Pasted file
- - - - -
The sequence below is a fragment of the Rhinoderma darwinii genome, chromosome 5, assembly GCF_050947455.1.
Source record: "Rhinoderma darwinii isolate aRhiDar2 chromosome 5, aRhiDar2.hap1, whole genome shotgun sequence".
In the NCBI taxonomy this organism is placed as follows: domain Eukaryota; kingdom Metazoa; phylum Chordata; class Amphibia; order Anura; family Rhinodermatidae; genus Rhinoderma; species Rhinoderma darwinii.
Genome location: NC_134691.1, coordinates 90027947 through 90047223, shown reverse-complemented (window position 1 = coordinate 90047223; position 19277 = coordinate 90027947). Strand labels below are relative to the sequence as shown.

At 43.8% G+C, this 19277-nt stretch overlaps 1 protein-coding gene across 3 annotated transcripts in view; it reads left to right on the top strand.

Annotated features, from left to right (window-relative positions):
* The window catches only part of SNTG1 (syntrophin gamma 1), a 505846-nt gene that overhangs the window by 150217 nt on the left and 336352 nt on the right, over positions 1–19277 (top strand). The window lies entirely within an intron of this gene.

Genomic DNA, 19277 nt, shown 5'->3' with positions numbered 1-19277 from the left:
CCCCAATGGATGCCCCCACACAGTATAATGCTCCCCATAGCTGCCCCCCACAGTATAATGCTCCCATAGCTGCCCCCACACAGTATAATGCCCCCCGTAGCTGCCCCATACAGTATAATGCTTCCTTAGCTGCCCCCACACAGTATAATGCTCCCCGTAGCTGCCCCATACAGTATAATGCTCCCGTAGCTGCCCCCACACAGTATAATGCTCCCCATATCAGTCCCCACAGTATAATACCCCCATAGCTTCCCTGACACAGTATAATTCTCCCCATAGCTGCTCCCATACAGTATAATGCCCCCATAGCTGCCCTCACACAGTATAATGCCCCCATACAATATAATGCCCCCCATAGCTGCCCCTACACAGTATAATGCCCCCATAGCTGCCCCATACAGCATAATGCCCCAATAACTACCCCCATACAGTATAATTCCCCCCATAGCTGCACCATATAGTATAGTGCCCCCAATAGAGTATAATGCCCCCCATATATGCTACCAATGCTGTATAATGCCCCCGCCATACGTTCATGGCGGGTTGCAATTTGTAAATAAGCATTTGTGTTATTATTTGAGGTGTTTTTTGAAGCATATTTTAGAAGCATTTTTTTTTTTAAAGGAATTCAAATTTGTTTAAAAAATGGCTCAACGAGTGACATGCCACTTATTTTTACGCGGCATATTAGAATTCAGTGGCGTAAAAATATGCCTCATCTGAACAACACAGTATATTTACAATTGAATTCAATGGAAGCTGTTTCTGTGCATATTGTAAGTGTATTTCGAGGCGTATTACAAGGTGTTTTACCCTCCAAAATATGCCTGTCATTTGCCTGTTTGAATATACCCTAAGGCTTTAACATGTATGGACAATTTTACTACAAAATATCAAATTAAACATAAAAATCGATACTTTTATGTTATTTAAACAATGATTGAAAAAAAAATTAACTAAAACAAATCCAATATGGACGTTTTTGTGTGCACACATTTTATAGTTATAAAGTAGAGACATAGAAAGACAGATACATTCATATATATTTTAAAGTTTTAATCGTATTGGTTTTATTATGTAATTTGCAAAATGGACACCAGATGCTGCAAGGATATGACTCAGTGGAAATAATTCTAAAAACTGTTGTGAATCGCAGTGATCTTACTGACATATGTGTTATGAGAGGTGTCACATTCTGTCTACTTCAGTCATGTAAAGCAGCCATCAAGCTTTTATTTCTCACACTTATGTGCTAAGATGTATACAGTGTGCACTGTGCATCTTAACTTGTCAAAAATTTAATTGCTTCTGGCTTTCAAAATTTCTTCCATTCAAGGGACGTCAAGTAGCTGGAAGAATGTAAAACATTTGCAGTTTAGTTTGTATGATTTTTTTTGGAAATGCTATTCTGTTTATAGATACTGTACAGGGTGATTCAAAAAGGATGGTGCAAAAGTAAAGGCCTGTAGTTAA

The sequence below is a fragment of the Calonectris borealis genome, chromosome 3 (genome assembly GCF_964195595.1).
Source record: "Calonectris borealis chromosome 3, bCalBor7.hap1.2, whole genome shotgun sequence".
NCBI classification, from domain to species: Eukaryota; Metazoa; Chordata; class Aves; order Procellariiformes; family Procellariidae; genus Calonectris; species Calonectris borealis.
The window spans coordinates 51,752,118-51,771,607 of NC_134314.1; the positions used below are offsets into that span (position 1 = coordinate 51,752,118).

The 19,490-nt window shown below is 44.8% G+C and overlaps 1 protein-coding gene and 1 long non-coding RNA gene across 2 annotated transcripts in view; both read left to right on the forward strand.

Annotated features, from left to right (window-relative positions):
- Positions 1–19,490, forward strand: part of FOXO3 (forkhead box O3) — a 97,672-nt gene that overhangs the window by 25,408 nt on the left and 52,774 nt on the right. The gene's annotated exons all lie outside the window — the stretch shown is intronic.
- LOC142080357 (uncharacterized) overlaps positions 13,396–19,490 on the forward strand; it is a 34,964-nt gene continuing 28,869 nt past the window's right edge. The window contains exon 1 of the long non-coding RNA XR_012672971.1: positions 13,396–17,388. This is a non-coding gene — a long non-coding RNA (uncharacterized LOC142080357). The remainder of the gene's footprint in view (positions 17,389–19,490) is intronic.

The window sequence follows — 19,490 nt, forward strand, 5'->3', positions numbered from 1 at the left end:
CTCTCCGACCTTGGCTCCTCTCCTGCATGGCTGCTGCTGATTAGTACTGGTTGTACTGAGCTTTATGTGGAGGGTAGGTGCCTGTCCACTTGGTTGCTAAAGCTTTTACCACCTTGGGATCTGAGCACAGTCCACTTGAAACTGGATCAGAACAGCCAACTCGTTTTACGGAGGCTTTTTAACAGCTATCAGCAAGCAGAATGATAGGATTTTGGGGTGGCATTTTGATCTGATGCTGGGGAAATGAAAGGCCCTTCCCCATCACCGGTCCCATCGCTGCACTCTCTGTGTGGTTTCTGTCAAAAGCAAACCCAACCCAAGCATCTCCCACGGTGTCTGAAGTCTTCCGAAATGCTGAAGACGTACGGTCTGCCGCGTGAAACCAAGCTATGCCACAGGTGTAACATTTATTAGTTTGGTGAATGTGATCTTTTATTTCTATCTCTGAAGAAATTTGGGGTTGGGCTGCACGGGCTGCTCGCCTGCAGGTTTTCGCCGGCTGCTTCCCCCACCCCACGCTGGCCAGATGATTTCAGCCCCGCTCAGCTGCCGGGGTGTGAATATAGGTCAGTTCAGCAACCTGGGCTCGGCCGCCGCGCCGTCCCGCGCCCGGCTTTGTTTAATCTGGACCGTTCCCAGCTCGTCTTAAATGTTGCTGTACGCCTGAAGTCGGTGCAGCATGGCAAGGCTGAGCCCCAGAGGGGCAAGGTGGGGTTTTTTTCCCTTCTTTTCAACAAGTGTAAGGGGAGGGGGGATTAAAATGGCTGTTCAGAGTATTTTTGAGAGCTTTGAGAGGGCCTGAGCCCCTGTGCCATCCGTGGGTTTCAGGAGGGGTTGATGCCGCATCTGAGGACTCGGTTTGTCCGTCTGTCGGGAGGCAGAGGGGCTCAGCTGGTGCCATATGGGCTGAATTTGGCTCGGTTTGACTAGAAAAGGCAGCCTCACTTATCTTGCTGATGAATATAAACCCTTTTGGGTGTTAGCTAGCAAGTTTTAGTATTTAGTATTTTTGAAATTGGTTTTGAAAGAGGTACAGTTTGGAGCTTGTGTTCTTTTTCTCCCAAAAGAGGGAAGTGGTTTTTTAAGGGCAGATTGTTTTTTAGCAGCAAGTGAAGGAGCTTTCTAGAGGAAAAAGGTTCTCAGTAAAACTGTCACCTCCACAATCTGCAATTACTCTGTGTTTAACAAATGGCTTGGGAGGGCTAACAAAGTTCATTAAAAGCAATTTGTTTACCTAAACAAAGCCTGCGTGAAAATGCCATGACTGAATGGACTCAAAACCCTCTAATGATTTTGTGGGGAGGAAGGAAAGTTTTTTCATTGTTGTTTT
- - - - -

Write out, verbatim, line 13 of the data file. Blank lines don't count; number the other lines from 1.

The window spans coordinates 51,752,118-51,771,607 of NC_134314.1; the positions used below are offsets into that span (position 1 = coordinate 51,752,118).